In the Marketplace of Illusion (book chapter)

From the opening chapter of Global Academe: Engaging Intellectual Discourse, published January 31, 2012, by Palgrave Macmillan

In the Marketplace of Illusion: The Public Intellectual in a Landscape of Mediated Humanness.

The question of what role the intellectual should play in society has evolved into an automatic controversy that summons the simplest answers and the most entrenched prejudices. The passion for showing off democratic tendencies while not devoting adequate energies to their exercise has led to an ingrained hostility toward successful thinkers who work to channel their energies into the production of analyses that might make evident the subtle truths the rest of us are living, that—by extension—means they issue to us an ethical summons, a call, a reminder of the commonness and the humanness of our special human frailties, of our obligations and of what would constitute a better social expression of our selfhood. […]

The full and integrated self must be successfully concrete and also successfully intangible, an abstract potential actualization, filtration, flirtation or implementation matrix, a complex of complexes, a visionary accomplice capable of honest self-seeing and authentic self-propagation. “Conscious reflection is the doubling over of this dynamic abstraction on itself. The order of connection of such dynamic abstractions among themselves, on a level specific to them, is called mind” (Massumi 32). But how can one live the details, the would-be facts of the everyday, and also face the haunting existential crisis of coming to grips with the self as an insubstantial substance, the mind as a groundless ground? […]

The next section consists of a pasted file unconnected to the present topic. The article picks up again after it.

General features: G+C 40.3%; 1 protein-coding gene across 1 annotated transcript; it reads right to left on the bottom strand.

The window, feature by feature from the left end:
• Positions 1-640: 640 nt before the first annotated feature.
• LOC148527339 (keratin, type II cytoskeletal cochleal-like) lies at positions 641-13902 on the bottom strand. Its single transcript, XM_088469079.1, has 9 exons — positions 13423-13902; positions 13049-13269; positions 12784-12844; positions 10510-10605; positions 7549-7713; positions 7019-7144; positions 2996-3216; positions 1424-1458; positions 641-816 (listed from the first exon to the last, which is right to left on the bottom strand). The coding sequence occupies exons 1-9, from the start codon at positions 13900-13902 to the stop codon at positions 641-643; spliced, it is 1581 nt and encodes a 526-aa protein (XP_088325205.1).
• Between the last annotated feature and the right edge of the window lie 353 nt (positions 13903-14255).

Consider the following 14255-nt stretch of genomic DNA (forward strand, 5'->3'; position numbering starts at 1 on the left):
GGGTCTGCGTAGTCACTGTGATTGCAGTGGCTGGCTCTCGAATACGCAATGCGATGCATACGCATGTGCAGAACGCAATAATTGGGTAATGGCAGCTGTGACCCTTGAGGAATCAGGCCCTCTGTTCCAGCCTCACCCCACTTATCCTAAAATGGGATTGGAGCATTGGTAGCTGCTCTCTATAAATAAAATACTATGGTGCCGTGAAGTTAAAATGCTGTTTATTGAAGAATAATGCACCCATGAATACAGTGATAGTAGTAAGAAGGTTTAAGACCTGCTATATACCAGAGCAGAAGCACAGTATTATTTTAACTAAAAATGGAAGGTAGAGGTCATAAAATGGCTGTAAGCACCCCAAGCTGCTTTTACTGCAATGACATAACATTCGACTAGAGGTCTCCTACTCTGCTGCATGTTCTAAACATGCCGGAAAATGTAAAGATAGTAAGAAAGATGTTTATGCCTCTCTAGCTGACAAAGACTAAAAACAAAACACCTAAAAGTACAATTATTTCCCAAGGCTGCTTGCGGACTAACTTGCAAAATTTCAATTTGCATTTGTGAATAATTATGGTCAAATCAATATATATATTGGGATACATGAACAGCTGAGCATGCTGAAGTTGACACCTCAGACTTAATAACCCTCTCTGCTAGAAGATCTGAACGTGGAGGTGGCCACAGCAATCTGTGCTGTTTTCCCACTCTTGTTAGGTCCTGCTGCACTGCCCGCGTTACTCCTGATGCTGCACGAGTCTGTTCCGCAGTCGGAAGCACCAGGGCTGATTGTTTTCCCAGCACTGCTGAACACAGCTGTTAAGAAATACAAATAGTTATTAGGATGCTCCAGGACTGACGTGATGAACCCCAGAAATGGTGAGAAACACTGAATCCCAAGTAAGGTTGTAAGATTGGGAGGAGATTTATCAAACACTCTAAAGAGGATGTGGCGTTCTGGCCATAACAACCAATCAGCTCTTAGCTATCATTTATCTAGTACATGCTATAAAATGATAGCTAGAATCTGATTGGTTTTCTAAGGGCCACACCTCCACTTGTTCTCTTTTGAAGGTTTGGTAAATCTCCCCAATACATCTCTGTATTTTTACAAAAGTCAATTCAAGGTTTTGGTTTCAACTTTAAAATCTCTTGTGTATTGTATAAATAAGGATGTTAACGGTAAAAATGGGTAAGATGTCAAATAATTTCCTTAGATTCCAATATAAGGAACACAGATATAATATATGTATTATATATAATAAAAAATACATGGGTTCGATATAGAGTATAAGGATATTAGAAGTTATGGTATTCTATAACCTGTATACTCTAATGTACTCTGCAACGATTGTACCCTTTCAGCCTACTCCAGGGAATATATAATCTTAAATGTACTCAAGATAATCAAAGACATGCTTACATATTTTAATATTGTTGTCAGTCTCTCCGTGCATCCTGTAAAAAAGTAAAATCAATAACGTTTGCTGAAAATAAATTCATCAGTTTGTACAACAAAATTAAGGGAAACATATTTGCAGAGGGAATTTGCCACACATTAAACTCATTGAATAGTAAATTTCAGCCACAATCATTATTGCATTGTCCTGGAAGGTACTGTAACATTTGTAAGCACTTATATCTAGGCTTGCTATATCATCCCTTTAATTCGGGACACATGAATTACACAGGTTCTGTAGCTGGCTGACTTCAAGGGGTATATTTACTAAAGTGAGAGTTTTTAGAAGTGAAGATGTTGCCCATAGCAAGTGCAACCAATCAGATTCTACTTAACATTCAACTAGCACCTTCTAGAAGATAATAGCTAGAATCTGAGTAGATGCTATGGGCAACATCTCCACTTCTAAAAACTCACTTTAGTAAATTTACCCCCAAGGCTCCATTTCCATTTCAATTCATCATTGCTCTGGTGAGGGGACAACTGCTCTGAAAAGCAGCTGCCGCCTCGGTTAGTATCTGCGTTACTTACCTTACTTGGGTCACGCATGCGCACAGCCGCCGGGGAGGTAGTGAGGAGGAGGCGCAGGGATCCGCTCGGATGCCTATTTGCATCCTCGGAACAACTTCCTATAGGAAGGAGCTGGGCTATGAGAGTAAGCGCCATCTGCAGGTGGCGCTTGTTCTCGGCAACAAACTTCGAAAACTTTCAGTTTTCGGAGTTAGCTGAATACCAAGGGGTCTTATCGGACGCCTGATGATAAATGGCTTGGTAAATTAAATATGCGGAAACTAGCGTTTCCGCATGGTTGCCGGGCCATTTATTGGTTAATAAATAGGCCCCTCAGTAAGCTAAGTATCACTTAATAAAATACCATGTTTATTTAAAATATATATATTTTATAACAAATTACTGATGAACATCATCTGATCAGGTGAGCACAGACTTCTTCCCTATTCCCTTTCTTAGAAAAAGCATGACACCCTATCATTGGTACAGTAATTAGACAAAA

One important proposed—and widely practiced—solution is to simplify the design of the crisis—of how it is imagined—so as to escape the need to resolve it. This practice does not aim to achieve a truly simpler landscape of evidence, but rather to pose as true by making simple, by excluding the inconvenient. If true selfhood is somehow the absence of concrete selfhood, and facts in the realm of the concrete must be translatable into the realm of the insubstantial, to be viable as facts, then liberty can be redefined as absence—absence of protocols, absence of demands, absence of responses to an ever-absent summons—, and the self we seek need not achieve full and free expression of its paradoxical truth in a way that is both concrete and virtual. […]

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